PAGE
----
Saturday, August 3, 2013

August of Games: Day 3 - The Binding of Isaac

I feature this piece from the soundtrack for a very particular reason: to highlight one of the reasons I love Danny Baranowsky. So, this song only came into the game in Wrath of the Lamb. Now, you see, there's this guy on Youtube who does game music guitar covers and he's crazy skilled, and Danny actually included a couple of his remixes on game soundtrack albums, including Super Meat Boy! And so his guitars were so cool and Danny loved 'em so much and Jules loved Binding of Isaac a ton so Danny invited him to play the guitars for the very final boss track of the game. That's this track. Thank you Danny for being a huge badass, and thank you Jules for rockin' hard. You can find Familyjules7x at, a new cover every week!

Saturday, so it's the first Indie game! So I went with my favorite. This game easily shoves itself into contending for my top spots of games even among the triple-As, and by playtime easily exceeds them.

The Binding of Isaac
Developer: Edmund McMillen & Florian Himsl
Genre (Setting): Modern, Bodily Horror
Genre (Gameplay): Roguelike-inspired Adventure
What is this game: This is a game where you play through a modern telling of the horrifying Bible story of the same name about being willing to kill one's children as a test of faith to God. You play a little boy exploring the basement and trying to get deeper and deeper to avoid his murderous mother, overcoming any threats in his path using his tears as bullets. It uses randomized dungeons and item appearance and gameplay styled after the dungeons in the original Legend of Zelda. It is a hodgepodge of references and has no qualms about going to places most consider gross. Bodily materials are slung everywhere. Also it is very very hard when you first start - only a third of players on Steam beat the first playthrough, and there are over a dozen playthroughs to even find all the ending cutscenes.
What's great about it: I should pre-empt this by saying that I've played more Binding of Isaac than any other single game, ever. My Steam account has registered, as of right now, 576 hours of playtime. I have over 70 hours of recorded footage that I still need to work on before posting. I love love love this game, despite its flaws.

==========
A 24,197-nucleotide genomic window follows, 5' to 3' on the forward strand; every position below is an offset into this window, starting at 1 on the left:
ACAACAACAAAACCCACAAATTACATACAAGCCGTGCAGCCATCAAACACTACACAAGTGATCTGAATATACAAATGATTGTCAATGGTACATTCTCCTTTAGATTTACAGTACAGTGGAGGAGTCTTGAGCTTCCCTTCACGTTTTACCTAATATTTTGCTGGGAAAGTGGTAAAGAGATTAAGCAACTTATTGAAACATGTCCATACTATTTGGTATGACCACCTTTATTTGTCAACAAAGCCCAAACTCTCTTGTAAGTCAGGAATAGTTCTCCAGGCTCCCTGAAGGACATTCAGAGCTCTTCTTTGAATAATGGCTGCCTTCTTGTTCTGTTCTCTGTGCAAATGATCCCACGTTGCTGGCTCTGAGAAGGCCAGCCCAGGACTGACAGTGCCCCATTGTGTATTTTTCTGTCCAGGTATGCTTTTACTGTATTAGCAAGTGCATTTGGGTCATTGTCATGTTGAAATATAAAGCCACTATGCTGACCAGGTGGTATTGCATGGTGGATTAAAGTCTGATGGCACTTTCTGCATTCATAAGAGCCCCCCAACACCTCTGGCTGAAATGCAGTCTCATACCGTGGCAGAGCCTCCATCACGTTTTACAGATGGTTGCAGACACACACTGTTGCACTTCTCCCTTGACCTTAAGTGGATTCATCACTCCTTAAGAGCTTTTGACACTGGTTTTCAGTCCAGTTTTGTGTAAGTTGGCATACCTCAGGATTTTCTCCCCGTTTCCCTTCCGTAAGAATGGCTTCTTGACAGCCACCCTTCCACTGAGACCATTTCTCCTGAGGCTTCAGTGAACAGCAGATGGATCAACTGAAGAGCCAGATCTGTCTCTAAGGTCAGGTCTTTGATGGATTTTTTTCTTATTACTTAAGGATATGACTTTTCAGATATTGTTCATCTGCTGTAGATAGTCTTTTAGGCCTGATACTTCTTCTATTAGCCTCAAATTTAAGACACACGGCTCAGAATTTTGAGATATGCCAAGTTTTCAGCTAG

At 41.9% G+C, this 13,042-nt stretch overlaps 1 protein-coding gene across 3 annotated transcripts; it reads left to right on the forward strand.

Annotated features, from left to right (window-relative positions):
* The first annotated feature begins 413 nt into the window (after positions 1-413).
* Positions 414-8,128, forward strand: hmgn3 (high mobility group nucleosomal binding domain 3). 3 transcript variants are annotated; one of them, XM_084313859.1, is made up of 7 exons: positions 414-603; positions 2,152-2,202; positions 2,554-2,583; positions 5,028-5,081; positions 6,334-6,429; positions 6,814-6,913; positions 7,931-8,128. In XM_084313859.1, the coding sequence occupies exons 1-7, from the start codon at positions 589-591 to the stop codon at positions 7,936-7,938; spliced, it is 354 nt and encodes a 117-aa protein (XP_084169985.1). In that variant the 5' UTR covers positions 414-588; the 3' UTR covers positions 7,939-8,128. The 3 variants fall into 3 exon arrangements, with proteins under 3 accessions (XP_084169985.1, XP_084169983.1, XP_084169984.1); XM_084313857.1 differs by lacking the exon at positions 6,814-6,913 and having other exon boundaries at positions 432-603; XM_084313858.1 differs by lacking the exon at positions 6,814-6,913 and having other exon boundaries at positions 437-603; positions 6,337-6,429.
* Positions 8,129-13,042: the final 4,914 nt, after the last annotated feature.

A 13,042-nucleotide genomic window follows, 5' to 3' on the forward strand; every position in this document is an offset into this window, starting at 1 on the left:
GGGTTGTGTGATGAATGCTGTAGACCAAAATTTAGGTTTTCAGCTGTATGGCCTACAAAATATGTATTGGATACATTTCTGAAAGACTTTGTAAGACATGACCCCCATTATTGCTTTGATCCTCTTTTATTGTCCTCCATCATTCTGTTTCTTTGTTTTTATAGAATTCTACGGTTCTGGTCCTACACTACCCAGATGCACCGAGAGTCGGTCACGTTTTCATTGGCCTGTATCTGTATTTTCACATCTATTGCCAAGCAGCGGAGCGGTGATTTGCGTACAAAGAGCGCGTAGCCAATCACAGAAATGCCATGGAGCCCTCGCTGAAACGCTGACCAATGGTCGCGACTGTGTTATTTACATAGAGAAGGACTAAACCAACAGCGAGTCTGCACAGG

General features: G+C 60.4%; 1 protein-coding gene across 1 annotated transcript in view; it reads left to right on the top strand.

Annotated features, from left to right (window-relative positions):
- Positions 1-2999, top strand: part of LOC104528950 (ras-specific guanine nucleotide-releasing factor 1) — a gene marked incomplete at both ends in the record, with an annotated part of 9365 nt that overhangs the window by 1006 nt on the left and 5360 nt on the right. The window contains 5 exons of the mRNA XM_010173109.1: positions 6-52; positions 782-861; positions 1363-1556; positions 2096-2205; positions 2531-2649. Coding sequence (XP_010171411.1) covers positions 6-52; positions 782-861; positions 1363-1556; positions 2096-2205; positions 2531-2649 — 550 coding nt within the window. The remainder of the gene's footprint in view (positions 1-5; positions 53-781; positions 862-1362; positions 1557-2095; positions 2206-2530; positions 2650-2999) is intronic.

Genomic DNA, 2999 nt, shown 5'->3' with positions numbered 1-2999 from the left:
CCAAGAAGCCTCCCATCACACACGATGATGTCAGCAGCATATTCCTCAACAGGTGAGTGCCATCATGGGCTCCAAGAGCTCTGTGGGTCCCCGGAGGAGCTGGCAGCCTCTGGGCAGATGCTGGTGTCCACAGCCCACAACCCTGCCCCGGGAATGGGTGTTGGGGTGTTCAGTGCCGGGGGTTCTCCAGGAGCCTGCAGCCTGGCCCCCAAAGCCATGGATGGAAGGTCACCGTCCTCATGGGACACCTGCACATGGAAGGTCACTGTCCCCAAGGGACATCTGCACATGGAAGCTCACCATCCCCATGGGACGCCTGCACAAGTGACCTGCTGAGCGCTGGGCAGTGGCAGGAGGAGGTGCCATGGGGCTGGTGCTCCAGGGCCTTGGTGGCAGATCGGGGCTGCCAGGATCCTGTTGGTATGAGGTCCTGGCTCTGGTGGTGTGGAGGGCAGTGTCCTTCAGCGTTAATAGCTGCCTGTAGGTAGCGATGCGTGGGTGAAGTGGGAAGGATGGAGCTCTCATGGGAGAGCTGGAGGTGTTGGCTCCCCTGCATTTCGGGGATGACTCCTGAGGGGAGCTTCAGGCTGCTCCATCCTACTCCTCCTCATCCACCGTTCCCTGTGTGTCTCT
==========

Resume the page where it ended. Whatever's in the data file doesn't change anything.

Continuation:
EDIT: Since writing this a few days ago, I've now got 580 hours.
It is hard to explain what is amazing about this game. As an Edmund McMillen game, it's well-designed and inventive, even if relatively simple in form. I think the best thing the game has going for it is sheer replayability. For a simple general mechanic, you can get quite a lot of skill at it, so you get a lot of practice. There are hundreds of items, and you'll only get a couple dozen at the most in a single run. There are a huge number of endings, and over half a dozen characters to beat everything as, each requiring their own playstyles. And because the dungeons are randomized, every playthrough goes noticeably differently. The game is nuanced and addicting, despite the issues caused by being made in Flash. There also was an enormous expansion that came out called Wrath of the Lamb, almost doubling the amount of sheer content in the game. Oh, and the music is great stuff by Danny Baranowsky.
You should see the review I posted about it way back before Wrath of the Lamb was a thing, I gush about the game and why it's great. HERE IS THAT POST
How do I get it: It's on Steam! For the enormous price of $5, and it is put on sale extremely often. It has periodically been a participant in the Humble Indie Bundles. The expansion costs $3, and is also often on sale. It is currently being entirely remade in dedicated language rather than Flash, with another WotL-size update. This game, Binding of Isaac: Rebirth, is 16-bit and completely rebalance the power scale of the game as well as adding a huge host of new features, and will be available on PS3, Vita, Steam, and potentially Xbox 360, 3DS, and iOS. It is expected to come out in early 2014, so perhaps wait for that, but the game is so dirt cheap most of the time that you might as well try it out.

End Recording,

No comments :

Post a Comment